13 Feb Getting Tanked
Despite the title, this isn’t going to be a blog post filled with tequila shots and beer bongs. Not that we’d ever show that anyway.
While today’s subject matter does involve alcohol and the word ‘tank,’ they’re being utilized in a manner more suited for the automotive sphere. In this case, alcohol refers to methyl alcohol, otherwise known as methanol. It’s part of the water-methanol mix that finds a home with many different forced induction vehicles. When water-meth is injected at high pressures into the intake, it vaporizes and steals away latent heat from the system, cooling the intake charge. Methanol also bumps up the octane rating of your gasoline ever so slightly, and the combination of those two factors allows a vehicle to run more aggressive ignition timing, helping to preserve power where it might otherwise be lost to that heat soak.
What we’re doing today is constructing a water-methanol tank for a customer’s forced induction vehicle. He wants it to be a separate reservoir stored in the rear of the vehicle, within a very specific location, and as a result we need to fabricate something from scratch in order to fit in this not-very-large space. We started by creating a mockup of every side of the tank, then cutting out those sides from a sheet of aluminum.
The floor of the tank, which is the plane pictured above, already has a hole drilled into it as you can see. There will be three more, as well; these holes will serve as mounting points for feet that will secure the water-meth tank to the surrounding panels. We want to make sure it’s absolutely secure, and so we devised this two-part system. The bare aluminum feet will be welded to the floor of the tank and threaded. Then, black rubber mounts will screw into both the bottom of the tank’s feet, as well as the panel that the tank will be sitting in. Nice and secure.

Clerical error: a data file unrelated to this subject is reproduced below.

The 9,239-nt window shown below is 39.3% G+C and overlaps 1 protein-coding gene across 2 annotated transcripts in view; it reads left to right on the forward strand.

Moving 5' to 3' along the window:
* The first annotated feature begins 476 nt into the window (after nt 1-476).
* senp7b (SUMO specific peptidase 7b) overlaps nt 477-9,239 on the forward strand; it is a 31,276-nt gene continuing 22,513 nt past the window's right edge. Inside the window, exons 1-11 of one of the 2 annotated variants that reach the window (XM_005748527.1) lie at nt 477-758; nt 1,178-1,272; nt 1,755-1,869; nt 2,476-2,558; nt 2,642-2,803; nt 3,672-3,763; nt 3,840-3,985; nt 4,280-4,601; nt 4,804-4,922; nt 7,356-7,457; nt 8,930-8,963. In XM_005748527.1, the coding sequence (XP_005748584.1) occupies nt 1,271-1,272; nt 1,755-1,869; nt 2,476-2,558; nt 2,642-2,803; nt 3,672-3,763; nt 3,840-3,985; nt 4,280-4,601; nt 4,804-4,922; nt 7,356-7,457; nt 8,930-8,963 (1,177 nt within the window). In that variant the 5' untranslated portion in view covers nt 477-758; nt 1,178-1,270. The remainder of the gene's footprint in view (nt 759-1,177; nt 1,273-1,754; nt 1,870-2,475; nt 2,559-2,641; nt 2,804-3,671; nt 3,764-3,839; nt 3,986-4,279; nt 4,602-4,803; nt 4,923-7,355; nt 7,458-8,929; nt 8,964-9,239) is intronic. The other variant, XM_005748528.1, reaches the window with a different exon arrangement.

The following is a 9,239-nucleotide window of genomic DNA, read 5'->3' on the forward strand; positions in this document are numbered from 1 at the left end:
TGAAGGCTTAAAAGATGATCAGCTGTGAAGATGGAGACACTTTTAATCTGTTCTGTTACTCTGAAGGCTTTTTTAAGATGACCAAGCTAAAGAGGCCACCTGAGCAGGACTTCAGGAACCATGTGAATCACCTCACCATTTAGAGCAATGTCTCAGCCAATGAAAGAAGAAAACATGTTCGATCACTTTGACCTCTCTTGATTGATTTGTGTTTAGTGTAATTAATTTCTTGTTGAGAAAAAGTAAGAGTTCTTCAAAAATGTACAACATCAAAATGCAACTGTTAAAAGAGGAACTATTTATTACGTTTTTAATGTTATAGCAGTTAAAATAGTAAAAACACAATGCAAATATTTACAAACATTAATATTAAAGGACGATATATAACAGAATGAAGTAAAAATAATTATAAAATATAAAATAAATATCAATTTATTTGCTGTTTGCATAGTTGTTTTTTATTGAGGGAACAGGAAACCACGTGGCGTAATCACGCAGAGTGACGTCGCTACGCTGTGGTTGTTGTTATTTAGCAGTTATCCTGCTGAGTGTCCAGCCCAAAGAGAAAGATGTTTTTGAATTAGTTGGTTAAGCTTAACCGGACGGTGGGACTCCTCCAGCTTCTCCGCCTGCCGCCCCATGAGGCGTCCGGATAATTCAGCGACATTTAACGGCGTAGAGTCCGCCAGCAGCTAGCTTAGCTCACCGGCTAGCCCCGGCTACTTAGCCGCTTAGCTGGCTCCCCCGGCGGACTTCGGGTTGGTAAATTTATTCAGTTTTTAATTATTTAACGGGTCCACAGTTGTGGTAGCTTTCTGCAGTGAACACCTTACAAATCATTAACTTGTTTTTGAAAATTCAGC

With the floor of the tank more or less complete, we moved on to one of the side walls of the water-meth storage. As we mentioned earlier, it’s going to be a somewhat close fit for everything, as we want to maximize the capacity of the water-meth tank but not make it so big as to be impossible to remove, if necessary. It’s not just the tank sitting in there, though; the pump will be located next to it, as well. In order to make everything fit together nicely, we had to construct a mounting setup on the tank itself to hold the pump in place. We did this by fabricating four concave mounting points on our lathe, which the pump will screw into. Now we have a singular unit that can be moved around, removed for cleaning or perhaps just removed to stare at.
With the majority of the extraneous tank add-ons complete, we set about drilling our next set of holes as well as cutting out the remaining walls of the tank to make sure everything will fit together as our mockup did.
We also have one last large modification to do to the walls of the water-meth tank, namely the top of it. As with most tanks filled with liquid, you’re going to need a place to fill up the tank. That’s why we’re incorporating a latch. This is one of the easier parts to mount, as the majority of the work centers around drilling out a circular hole to fit the latch into.
With everything done for the walls of the water-meth tank, we started tacking them together to see how our free-standing structure looks. So far, so good. Next time we look at this job, we’ll have the final step or two before the final welds are laid down. If you’ve seen our aluminum welding in the past, get ready for some more eye candy coming your way later this week! Have a good one, and we’ll see you right back here tomorrow!